The film takes its time to establish the characters but gathers steam when Vaishnavi decides to break the shackles of her "basthi" life.
Is there a precise definition for “first love”? However bitter an experience one may feel, first love undoubtedly takes a special place in our hearts.
Only a few get a chance to transform first love into marriage; some have to move on with their lives taking all those bitter-sweet memories along.
But this Baby’s first love will tug at your heartstrings.
Baby aka Vaishnavi (Vaishnavi Chaitanya), lives much of her childhood in the bylanes of Indiramma Basthi, a habitat for the downtrodden in Hyderabad.
She falls for Anand (Anand Deverakonda) who lives in the same neighbourhood and also happens to be her schoolmate.
While some fear stops Vaishu from expressing her love for Anand, the latter takes no time to acknowledge his feelings.
Vaishu takes a big leap by fetching an engineering seat in academics, but Anand flunks Class 10 and starts earning as an auto driver.
But their unflinching love for each other continues until Vaishu gets adventurous. This quiet girl, who is aware of her roots, slowly gets amused by the glittering world outside.
Then Viraj Ashwin (Viraj Ashwin), her batchmate in engineering, starts wooing her with costly presents. First with an iPhone, then branded clothing; it goes on until Viraj loses his patience.
But will she accept his proposal? What’s the fate of childhood-caring boyfriend Anand forms the story of Baby.
Baby takes its sweet time to establish the characters. The first-love moment of gifting a soap box to the girl during school and mouthing a famous dialogue from Venkatesh Daggubati’s hit film to woo her lover depicts the innocence of teenage love.
The story slowly gathers steam when Vaishu steps into an engineering college. She wants to break the shackles of coming from a “basthi”.
The first gift from Anand, which she felt was a priceless treasure, slowly loses its sheen. Even the first cell phone that she was gifted by Anand, too, disintegrates from her mind.
A new world beckons Vaishu. She gets the taste of a fantasy world from her friends. Her less attractive “Appalamma” face gets transformed into Angelina Jolie.
The pre-interval sequence leaves the audience in shock when Viraj seeks a kiss from Vaishu at a pub.
At one point, you start rooting for Anand who has massive hopes for his girl. And at the same time, you start rooting for Vaishu who gets desperate to save her love and get rid of Viraj forever.
The screenplay gets pacy in a few portions but again, cliched dialogues keep bothering you intermittently.
Vaishnavi Chaitanya turns an overnight star not because of the story, but because of her performance.
Coming from Hyderabad’s Old City, she started as a social media influencer and a YouTuber before landing the female lead role in Baby.
Apparently, her efforts paid off. As a sensitive yet adventurous college girl, Vaishnavi puts up a mature performance outdoing her male actors both Anand Deverakonda and Viraj Ashwin.
On the other hand, Anand as an over-protective and aggressive youngster shows a refinement in his acting skills, when compared to his previous movies.
The actor draws applause in the scene where he breaks down due to the heartbreak he suffers after Viva Harsha reveals the truth about Vaishnavi.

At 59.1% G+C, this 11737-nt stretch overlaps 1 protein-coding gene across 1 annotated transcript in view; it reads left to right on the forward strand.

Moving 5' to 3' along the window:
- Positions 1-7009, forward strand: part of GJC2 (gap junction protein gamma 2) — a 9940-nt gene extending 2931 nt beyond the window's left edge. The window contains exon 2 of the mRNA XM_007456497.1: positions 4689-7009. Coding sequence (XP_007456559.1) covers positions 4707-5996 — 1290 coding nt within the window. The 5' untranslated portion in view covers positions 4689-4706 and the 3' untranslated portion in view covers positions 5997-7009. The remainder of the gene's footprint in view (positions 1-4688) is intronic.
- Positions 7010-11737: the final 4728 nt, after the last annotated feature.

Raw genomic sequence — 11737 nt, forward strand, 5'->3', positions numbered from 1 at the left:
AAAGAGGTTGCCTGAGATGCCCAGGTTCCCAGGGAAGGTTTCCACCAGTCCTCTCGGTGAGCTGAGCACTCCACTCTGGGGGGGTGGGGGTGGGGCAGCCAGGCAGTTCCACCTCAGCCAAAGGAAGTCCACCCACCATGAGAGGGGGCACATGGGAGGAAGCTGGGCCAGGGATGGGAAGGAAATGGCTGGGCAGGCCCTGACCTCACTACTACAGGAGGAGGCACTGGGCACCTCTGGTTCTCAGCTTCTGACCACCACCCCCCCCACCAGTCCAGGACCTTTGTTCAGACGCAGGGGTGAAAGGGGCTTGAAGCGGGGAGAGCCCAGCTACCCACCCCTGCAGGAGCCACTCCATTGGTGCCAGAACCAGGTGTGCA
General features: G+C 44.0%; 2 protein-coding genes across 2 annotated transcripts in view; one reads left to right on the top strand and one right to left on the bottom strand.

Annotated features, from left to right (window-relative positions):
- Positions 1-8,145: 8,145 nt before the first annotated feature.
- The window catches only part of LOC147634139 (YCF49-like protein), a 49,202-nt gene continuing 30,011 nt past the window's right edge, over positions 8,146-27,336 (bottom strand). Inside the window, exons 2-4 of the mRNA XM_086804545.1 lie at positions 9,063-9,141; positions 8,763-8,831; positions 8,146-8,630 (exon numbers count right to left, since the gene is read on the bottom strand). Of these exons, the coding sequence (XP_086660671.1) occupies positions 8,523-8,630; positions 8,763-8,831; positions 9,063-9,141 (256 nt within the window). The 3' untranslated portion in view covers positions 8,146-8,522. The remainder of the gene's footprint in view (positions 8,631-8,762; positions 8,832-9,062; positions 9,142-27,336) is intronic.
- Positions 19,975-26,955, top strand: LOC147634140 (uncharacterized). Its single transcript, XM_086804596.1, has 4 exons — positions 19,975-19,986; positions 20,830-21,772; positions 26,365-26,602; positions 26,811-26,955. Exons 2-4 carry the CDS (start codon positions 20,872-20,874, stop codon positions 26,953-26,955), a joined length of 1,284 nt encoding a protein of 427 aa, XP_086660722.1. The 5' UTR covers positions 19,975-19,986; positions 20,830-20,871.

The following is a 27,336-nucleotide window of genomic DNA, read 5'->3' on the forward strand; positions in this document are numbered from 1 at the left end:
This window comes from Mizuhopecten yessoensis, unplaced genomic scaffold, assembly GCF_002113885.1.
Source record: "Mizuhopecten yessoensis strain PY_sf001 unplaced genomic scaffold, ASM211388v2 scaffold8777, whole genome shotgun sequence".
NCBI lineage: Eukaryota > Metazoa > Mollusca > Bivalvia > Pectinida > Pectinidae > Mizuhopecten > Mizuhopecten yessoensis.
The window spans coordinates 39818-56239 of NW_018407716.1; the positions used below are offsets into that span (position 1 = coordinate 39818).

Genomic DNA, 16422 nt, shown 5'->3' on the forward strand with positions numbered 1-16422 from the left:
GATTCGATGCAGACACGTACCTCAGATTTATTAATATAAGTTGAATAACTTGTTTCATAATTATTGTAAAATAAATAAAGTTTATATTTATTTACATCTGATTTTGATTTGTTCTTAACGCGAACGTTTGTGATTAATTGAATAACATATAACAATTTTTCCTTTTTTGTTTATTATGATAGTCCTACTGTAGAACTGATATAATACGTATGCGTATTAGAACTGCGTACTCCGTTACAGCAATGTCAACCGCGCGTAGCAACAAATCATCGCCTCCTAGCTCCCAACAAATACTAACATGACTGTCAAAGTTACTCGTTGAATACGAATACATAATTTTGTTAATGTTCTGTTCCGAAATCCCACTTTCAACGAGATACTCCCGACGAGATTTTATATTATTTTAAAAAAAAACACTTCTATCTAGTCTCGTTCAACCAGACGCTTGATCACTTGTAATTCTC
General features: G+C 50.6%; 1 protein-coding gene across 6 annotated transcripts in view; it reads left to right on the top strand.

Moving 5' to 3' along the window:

Viraj Ashwin did his best as an ultra-rich student. But his characterisation looks poor as though he lost his spine.
His entry adds weight in the second half because he looks erratic and unpredictable when it comes to taking decisions.
He falls into the trap of his classmate Sita when she tells him that Vaishu wants to get rid of him by giving him a one-night stand. Though he finds it shocking, he obliges the offer without any moral integrity.
Baby has its moments because of Vaishnavi’s performance and girls would easily relate to her role.
Interstingly, all three characters have some sort of eccentricity and unpredictability.
Anand turns aggressive and his anger doesn’t withstand a minute as he abruptly feels sorry for his act.
Vaishu, too, could not sense the reality of life as she is lured by the fantasy world.
Viraj Ashwin gets too unpredictable when Vaishu says no to his proposal.
Nagendra Babu’s character as Vaishu’s father draws whistles when he slaps his wife for her greed.
Viva Harsha is limited to small portions.
Baby is not devoid of errors.
When Vaishu asks her boyfriend Anand to take her to a movie with fewer viewers, he takes her to Kobbari Matta (2019), Sai Rajesh’s production.
In reality, Kobbari Matta ran with packed houses.
And there’s a scene when Viraj Ashwin turns poetic in a pub and he describes what is “Deja Vu” to the crowd. In the process, he gets too archaic in Telugu.
After breaking down knowing what Vaishu has committed, Anand leaves Viva Harsha in shock saying, “Nen dhanni champi, nen chasta…” (I will kill her and kill myself).
The scene raises curiosity when Anand turns aggressive and charges with a knife. But immediately, he changes plans after seeing her in deep sleep. And there’s a long one-sided conversation that follows.
Director Sai Rajesh evoked massive expectations after his production OTT venture Colour Photo (2020) received the National Award.
Apparently, he wanted Baby to weave the story along the lines of his critically-acclaimed film Colour Photo. However, Baby doesn’t even come nearer to it.
(Views expressed here are personal.)